Rigid Virtues

I just read Steven Salaita’s new blog where he writes a very nice, very long piece about his new job as a school bus driver in the Washington D.C. area. It’s really good, really well written. But it’s not good rhetoric.

Salaita describes being a school bus driver in very noble terms, anchoring his description on the terrible alternative, being a university professor, and having to compromise one’s views. He describes not being able to hold his position at the American University in Beirut because he refused to compromise with the provost on a matter of campus dissent about his loss of his position. It seems, from the way Salaita tells it, that he could have held onto a position there if he had worked to quiet the student unrest. He refused to do it.

At the same time, he is very flexible and fluid and generous about finding the values in being a school bus driver. I’m sure it’s a fine job for those who need to do it. But Salaita could have done so much more if he was a bit more flexible in the way he presents his viewpoints.

Consider the idea that he could have helped those protesting students find more productive, and more acceptable ways to vent their frustration, anger, and concern about his loss of appointment. He might have been able to stay at AUB and teach and write. He would have been able to reach a great many students there, expressing to them his principles, the backing for them, and reasons why they should oppose colonization. But as a school bus driver he no longer has that opportunity.

It seems to go without saying that Salaita’s downfall is his lack of understanding when it comes to rhetoric. For him, rhetoric is always fake, always a gut-wrenching compromise, always opposed to the truth in service of the bad. Here’s a quote from him describing the oldest rhetorical form, that of speaking:

I was rarely nervous speaking in public, even when infamy provided large audiences.  During that period I was fighting for a cause, one indivisible from my career, and so I welcomed opportunities to lecture.  Self-assurance gave way to nervousness after speaking became an occupation.  Like any prestige economy, speechmaking is fraught with ego and betrayal.  It requires self-promotion and networking and assertiveness and all kinds of other things I do poorly.  People in the circuit are cognizant of the approaches and opinions that would limit their desirability and the size of their audiences.  They also understand which demographics to ridicule and which to promote.  Public discourse doesn’t exist in a free market.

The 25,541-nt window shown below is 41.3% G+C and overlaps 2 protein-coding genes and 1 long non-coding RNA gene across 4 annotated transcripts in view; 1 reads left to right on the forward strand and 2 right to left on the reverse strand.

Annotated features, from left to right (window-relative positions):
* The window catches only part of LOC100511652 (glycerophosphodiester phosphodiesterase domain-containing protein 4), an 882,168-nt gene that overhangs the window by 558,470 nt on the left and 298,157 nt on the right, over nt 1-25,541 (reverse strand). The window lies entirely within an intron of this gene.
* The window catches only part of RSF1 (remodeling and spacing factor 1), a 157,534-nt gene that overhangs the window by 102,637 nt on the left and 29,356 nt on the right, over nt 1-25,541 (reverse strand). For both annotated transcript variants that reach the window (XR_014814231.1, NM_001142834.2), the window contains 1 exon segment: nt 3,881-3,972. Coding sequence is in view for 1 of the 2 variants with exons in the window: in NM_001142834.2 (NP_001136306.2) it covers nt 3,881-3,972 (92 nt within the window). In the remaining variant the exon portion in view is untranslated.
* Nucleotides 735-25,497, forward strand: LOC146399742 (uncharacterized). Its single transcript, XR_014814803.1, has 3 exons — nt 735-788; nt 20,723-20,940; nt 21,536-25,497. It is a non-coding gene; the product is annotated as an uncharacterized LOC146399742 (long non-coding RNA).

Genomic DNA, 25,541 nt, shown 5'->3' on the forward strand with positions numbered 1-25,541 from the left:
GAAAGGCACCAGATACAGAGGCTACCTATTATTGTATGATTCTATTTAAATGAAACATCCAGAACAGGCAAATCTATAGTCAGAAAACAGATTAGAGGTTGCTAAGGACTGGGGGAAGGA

Salaita’s lack of fear of public speaking is truly disturbing. Such lack of concern means a lack of interest in the audience’s role in the crafting of meaning. Salaita is there to merely tell, to impose upon the audience his view. They are to receive it. Since it’s a right view, they will get it, or they won’t, and that will be that. His admission that he does networking poorly is meant to be a dismissal of networking as not something “honest people with conviction” are able to do, but what I get is someone who has little interest in the dynamics of communication, language, and speech. Speechmaking and public discourse don’t fit his model of what it should look like, so they don’t exist. Salaita is a certain person. Certain about a great many things, and it informs this very thin, very strange model of giving talks.